A Delicate Balance between Bacterial Iron and Reactive Oxygen Species Supports Optimal C. elegans Development
Holdorf, Amy D.
Yilmaz, L. Safak
Walhout, Albertha J. M.
UMass Chan AffiliationsGraduate School of Biomedical Sciences
Program in Molecular Medicine
Program in Systems Biology
electron transport chain
flux balance analysis
metabolic network modeling
reactive oxygen species
Biochemical Phenomena, Metabolism, and Nutrition
Cellular and Molecular Physiology
Genetics and Genomics
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AbstractIron is an essential micronutrient for all forms of life; low levels of iron cause human disease, while too much iron is toxic. Low iron levels induce reactive oxygen species (ROS) by disruption of the heme and iron-sulfur cluster-dependent electron transport chain (ETC). To identify bacterial metabolites that affect development, we screened the Keio Escherichia coli collection and uncovered 244 gene deletion mutants that slow Caenorhabditis elegans development. Several of these genes encode members of the ETC cytochrome bo oxidase complex, as well as iron importers. Surprisingly, either iron or anti-oxidant supplementation reversed the developmental delay. This suggests that low bacterial iron results in high bacterial ROS and vice versa, which causes oxidative stress in C. elegans that subsequently impairs mitochondrial function and delays development. Our data indicate that the bacterial diets of C. elegans provide precisely tailored amounts of iron to support proper development.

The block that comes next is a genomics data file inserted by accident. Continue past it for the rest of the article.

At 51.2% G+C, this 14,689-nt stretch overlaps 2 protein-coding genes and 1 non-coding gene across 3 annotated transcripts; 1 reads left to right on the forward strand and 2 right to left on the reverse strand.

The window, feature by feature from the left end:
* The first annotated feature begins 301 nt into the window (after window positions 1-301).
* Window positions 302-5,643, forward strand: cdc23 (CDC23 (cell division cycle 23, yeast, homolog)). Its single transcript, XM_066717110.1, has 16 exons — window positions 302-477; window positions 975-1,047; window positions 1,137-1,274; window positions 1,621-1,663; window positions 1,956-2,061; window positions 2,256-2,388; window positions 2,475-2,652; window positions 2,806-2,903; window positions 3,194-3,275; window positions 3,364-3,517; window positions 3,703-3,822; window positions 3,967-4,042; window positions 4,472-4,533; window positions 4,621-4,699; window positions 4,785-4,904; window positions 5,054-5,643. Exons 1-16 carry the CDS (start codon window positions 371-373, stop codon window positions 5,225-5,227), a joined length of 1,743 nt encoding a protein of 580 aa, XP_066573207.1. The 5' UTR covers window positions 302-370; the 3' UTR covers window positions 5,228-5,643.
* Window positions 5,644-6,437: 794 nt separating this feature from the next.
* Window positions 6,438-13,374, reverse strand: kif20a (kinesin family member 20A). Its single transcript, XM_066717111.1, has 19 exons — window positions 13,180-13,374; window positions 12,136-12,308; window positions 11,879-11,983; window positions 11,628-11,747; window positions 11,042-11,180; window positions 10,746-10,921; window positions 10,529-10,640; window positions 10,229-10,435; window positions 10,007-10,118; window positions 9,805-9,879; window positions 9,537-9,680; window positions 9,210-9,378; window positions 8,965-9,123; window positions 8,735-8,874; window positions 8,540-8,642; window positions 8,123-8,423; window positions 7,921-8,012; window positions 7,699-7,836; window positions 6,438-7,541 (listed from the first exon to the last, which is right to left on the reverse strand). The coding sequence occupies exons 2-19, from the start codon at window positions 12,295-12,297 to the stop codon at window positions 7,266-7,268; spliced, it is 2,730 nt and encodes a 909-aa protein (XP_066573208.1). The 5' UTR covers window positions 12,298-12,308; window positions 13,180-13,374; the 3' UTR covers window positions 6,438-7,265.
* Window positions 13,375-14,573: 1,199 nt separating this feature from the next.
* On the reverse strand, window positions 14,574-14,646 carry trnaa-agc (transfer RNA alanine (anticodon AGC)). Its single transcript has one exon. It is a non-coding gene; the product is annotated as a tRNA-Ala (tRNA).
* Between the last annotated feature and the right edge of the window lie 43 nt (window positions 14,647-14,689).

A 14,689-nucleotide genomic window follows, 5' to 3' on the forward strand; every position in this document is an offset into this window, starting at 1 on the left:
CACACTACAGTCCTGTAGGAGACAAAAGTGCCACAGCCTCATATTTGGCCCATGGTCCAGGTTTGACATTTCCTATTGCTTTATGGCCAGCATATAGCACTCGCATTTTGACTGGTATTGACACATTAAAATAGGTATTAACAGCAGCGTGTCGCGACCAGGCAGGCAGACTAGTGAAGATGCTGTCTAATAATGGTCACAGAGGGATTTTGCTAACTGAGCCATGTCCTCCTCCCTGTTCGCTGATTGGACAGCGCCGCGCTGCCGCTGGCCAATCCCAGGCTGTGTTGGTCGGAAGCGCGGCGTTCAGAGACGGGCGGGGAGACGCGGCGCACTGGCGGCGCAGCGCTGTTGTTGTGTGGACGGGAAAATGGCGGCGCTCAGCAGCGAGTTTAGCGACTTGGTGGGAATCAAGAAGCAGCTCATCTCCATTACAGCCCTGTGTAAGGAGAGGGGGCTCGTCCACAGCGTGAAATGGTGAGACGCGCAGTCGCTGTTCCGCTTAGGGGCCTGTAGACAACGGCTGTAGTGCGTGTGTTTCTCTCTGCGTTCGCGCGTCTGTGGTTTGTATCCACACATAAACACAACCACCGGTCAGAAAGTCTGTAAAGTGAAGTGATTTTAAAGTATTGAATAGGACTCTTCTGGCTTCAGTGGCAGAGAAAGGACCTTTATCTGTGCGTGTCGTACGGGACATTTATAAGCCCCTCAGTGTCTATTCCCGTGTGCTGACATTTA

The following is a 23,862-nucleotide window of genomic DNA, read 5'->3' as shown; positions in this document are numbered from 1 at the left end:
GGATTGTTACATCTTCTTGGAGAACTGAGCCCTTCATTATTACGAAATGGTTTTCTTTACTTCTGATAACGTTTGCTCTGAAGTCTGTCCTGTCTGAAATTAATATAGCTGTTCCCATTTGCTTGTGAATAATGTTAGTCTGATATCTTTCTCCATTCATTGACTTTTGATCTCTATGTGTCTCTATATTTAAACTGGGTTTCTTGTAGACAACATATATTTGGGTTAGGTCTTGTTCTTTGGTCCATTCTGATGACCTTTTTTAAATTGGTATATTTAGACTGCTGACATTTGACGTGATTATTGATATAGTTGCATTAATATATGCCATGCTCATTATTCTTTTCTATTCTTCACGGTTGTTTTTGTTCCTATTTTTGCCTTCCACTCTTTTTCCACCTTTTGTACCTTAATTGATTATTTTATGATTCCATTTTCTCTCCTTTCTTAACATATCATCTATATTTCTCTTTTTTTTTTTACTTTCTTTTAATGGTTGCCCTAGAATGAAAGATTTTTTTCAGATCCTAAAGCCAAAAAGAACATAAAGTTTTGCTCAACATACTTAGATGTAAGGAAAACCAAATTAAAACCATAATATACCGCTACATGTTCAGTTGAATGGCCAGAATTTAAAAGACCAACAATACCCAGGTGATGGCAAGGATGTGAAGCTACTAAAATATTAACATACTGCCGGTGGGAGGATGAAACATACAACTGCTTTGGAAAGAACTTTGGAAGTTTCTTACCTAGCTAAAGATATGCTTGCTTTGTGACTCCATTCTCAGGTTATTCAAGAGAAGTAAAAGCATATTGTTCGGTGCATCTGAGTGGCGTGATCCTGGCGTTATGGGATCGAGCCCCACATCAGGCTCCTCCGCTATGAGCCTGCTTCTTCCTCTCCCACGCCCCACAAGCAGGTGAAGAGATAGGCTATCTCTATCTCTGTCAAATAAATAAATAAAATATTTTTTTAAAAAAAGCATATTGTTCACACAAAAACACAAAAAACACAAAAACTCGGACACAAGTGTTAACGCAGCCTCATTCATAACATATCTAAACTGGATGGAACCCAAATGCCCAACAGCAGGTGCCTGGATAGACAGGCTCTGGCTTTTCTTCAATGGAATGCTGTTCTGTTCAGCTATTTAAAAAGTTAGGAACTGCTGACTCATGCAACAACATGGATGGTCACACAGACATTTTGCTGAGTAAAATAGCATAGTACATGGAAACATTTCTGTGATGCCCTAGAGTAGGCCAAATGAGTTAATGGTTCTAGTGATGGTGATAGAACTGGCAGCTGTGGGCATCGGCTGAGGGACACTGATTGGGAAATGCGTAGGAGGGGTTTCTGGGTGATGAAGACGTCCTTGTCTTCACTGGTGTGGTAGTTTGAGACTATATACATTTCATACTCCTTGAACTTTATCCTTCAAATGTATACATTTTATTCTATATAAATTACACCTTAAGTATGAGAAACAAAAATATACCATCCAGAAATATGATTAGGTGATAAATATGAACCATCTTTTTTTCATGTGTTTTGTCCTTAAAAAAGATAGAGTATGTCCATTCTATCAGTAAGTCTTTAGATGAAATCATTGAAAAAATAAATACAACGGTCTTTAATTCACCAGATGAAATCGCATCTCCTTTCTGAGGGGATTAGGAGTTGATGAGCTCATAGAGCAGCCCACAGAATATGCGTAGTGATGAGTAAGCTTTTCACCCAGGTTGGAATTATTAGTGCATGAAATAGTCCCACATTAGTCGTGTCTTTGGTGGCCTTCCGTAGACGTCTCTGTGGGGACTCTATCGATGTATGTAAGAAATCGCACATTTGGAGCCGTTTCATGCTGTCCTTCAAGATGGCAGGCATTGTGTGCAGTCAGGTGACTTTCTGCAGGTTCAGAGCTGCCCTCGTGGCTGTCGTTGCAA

Cell Host Microbe. 2019 Sep 11;26(3):400-411.e3. doi: 10.1016/j.chom.2019.07.010. Epub 2019 Aug 20. Link to article on publisher's site
Permanent Link to this Itemhttp://hdl.handle.net/20.500.14038/49885